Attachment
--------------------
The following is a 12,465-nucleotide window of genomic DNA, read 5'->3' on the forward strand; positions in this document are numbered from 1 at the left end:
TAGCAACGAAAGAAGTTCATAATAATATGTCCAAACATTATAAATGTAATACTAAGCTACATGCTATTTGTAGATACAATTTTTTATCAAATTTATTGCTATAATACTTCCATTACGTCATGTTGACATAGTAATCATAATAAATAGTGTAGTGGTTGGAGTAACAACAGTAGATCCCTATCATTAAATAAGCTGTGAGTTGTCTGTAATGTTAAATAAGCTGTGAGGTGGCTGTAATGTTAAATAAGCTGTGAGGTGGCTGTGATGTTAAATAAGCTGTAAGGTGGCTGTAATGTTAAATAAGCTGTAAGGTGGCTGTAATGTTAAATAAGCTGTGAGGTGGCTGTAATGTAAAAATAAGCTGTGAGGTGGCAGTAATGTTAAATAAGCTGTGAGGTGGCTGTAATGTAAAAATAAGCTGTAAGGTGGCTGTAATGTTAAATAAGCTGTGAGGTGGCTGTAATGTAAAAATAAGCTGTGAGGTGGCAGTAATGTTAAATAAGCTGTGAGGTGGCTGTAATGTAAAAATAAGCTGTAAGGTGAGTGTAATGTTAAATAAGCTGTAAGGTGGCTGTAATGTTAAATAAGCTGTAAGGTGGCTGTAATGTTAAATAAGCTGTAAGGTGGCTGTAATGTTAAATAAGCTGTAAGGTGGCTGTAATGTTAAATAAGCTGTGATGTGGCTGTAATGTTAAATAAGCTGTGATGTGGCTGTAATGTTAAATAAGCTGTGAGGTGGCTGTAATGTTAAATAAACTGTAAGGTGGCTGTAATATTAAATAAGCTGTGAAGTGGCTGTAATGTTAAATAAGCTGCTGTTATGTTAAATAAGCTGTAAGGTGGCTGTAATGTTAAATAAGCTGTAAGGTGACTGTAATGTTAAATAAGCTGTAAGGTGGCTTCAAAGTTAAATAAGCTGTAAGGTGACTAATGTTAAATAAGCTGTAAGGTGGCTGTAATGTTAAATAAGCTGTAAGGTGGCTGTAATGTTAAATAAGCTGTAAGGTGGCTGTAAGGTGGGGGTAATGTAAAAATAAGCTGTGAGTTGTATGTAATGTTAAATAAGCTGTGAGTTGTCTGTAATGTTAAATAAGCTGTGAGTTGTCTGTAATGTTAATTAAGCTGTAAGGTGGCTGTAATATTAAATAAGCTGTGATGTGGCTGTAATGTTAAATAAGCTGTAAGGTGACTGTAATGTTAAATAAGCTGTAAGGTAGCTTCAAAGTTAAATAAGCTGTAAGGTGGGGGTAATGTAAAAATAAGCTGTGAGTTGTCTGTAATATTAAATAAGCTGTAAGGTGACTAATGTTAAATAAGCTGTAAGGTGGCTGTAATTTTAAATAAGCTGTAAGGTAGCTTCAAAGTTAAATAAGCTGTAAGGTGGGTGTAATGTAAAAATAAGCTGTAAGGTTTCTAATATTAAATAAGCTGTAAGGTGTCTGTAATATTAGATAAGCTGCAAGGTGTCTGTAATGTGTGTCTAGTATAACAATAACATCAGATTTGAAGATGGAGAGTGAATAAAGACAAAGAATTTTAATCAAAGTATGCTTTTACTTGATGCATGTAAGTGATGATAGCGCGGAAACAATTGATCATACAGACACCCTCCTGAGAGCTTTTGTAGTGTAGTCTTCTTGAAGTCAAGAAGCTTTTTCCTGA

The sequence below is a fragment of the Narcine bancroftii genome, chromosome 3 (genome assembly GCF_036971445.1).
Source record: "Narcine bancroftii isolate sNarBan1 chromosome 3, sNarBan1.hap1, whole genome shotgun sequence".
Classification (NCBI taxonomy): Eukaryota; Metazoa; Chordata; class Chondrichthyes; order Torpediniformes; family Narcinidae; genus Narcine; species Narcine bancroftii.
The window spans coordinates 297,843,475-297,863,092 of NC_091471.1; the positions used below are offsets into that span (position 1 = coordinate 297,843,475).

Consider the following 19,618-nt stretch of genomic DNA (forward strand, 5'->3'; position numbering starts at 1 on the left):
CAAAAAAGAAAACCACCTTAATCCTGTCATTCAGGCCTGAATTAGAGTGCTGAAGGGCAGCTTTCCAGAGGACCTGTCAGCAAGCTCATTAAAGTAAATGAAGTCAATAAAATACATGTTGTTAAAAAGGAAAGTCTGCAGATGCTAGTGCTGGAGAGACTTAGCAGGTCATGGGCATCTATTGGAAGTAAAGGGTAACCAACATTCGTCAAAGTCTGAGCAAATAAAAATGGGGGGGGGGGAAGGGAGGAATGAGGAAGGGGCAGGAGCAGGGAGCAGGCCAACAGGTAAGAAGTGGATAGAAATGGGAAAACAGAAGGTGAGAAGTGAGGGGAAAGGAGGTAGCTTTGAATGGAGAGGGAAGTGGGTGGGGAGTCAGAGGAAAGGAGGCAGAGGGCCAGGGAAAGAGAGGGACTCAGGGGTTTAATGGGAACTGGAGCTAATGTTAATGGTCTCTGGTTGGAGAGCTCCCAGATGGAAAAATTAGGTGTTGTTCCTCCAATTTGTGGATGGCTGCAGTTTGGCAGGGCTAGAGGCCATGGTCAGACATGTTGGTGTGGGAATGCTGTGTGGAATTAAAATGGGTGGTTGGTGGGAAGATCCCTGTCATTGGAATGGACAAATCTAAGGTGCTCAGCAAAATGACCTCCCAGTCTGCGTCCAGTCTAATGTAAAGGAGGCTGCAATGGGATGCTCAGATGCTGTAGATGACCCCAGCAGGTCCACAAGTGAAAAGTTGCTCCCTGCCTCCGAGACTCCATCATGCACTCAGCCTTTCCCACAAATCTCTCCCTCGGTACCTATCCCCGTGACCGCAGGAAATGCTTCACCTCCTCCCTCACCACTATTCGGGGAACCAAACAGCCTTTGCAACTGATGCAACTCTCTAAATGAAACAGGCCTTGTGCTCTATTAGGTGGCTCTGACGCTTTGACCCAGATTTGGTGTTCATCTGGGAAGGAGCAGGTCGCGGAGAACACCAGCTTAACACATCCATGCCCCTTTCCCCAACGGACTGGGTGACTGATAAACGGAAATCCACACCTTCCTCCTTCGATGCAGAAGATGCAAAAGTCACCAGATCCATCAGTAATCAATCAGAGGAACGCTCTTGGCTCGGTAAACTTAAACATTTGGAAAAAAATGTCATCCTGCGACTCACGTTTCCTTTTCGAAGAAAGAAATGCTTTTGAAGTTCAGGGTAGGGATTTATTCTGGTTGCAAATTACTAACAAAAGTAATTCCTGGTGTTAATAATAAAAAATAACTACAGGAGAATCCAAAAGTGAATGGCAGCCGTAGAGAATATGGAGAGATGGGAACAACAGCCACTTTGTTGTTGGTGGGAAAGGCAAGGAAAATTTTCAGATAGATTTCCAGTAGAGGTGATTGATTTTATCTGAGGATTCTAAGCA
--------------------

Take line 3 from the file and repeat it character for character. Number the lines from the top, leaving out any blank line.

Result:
The sequence below is a fragment of the Narcine bancroftii genome, chromosome 3 (genome assembly GCF_036971445.1).